That’s what the emphasis in today’s Gospel is trying to tell us.  Moral relativism is like building your house on sand- because as an individual your house cannot handle relativism.  You and I need bedrock to build our foundations on- absolute rights and wrongs- or else we will fall apart when we are confronted with all of the challenges.  None of us has the wisdom and discernment of God.  And so He has revealed his truth to us through scriptures and our aggregate that we will know- will know what the truth is, and the Catechism is the truth, the bedrock foundation we all need.   

Let me talk about conscience for a minute.  We all must act according to our consciences, right.  And in fact, the Catechism says that.  But, the Catechism also says that our consciences need to be informed, fully informed.  The formation of our consciences is not a secular responsibility.  It is a responsibility that is associated with our belief system.  You know, last December, our parish and the Diocese as a whole, launched a program called “Why Catholic”.  “Why Catholic” is a walk over several years, through the Catechism.  It is a way for you and I to become better informed as to what the Church teaches and why.  It is a Catholic way to form your conscience.  It is not too late to join one of these groups.  We will be signing folks up for these groups again as we enter Lent.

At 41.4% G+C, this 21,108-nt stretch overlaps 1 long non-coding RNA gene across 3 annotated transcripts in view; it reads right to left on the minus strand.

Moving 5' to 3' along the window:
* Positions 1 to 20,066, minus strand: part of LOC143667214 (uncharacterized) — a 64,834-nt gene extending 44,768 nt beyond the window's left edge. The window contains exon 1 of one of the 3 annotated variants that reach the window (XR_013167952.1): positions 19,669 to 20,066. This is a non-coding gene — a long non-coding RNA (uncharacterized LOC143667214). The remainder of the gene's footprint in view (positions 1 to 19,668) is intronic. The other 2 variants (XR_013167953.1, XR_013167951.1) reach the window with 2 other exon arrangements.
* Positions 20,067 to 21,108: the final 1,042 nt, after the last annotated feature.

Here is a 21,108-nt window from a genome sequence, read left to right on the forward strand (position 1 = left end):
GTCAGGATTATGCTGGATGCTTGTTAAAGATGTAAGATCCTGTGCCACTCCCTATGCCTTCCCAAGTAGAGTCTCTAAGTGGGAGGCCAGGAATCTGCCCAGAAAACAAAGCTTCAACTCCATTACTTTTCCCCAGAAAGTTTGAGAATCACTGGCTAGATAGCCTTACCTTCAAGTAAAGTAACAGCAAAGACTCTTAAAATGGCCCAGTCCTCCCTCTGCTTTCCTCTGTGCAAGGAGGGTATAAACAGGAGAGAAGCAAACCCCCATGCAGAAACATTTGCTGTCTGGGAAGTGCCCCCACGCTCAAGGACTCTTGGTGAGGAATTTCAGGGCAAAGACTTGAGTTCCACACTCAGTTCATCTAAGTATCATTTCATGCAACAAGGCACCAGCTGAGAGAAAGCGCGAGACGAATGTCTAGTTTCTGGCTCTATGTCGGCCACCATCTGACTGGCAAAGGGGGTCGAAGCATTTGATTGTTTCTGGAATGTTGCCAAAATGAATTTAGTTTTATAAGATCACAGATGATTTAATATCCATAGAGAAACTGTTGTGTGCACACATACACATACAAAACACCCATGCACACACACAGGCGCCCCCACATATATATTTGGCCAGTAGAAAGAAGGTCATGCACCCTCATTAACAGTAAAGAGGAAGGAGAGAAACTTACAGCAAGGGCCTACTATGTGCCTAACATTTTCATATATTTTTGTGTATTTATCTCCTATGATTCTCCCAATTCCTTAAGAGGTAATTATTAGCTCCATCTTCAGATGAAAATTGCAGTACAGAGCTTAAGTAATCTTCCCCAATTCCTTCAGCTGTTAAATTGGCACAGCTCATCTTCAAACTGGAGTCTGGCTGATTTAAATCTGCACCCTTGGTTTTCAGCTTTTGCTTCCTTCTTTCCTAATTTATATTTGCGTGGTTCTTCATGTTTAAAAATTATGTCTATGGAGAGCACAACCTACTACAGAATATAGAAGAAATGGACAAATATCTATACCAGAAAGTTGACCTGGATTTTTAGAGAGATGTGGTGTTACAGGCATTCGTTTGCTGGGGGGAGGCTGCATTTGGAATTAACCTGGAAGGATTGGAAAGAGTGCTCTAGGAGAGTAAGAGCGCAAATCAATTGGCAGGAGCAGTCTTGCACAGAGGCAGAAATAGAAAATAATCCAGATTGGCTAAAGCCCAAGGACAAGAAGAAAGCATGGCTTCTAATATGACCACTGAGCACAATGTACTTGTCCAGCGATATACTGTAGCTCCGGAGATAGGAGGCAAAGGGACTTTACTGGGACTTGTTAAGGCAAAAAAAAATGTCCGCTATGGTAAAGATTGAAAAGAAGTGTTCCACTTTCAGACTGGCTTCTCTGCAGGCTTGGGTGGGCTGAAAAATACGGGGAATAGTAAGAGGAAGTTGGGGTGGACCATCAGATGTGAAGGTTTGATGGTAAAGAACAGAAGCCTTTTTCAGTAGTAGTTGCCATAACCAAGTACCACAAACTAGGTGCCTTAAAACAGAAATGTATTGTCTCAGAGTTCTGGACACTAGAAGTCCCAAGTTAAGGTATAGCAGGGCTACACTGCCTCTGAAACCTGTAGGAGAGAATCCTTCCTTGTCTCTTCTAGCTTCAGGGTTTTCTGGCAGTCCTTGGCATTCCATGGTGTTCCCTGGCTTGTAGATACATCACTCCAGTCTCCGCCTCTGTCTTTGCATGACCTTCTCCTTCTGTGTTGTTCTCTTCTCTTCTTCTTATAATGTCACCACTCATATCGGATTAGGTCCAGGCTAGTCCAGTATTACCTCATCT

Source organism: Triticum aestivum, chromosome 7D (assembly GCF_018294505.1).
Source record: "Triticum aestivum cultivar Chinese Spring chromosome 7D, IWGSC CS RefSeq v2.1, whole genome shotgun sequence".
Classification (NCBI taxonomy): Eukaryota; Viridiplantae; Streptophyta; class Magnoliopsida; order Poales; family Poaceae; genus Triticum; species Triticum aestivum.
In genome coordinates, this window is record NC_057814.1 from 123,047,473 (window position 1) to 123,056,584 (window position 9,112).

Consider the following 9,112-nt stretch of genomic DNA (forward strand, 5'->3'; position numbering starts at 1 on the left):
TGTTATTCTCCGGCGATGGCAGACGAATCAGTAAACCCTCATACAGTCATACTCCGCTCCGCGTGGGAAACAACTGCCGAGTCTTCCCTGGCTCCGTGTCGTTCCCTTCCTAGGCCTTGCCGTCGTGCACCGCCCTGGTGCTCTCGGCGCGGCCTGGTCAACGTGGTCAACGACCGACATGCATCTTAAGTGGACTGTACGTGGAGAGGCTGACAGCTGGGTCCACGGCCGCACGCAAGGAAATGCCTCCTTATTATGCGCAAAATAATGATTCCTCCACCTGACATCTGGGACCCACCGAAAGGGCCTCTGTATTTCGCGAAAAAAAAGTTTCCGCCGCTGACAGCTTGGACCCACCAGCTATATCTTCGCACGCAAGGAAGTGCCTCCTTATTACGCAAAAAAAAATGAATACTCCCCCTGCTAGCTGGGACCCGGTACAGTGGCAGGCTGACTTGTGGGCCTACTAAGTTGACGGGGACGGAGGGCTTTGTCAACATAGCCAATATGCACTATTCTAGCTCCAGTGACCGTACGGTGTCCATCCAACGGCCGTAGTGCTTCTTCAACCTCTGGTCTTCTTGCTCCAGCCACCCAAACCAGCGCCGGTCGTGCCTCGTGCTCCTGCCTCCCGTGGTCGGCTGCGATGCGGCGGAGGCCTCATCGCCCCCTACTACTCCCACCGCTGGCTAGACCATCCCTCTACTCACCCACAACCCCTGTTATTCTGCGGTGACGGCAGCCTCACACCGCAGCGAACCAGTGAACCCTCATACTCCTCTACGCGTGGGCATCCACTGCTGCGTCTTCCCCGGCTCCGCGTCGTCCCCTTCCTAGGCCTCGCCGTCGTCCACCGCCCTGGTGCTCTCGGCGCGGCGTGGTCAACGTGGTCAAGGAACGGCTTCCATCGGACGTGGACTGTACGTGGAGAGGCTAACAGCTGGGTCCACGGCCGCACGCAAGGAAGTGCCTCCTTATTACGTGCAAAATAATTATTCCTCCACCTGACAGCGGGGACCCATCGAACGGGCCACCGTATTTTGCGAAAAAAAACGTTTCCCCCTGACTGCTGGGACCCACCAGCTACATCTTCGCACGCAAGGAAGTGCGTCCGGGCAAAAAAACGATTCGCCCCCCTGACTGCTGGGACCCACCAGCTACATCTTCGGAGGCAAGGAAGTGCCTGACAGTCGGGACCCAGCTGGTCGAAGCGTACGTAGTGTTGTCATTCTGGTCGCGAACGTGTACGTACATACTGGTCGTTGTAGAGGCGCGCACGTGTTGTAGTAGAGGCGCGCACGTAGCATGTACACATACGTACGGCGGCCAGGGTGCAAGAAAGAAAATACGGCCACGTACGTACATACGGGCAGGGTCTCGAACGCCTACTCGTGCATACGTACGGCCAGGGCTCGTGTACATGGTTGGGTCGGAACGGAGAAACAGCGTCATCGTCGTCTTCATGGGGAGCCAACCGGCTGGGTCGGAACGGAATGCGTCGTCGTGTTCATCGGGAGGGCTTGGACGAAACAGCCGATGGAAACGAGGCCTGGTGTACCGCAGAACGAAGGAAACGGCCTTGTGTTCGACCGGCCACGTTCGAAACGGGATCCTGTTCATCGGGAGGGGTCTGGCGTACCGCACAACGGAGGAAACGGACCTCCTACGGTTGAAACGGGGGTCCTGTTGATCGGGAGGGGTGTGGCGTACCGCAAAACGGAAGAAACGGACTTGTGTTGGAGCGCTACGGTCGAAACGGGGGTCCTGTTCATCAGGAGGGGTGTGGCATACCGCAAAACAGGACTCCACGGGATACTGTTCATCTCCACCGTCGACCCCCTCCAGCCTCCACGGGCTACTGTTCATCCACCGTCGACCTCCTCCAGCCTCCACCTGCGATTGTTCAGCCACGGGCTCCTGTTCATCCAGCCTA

Now when your Faith is strong, and you know what our church teaches, it will be written on your hearts and minds.  And like all people of good will, you will live that faith with conviction, even when the going gets tough, because the overwhelming majority of us want to do the right thing.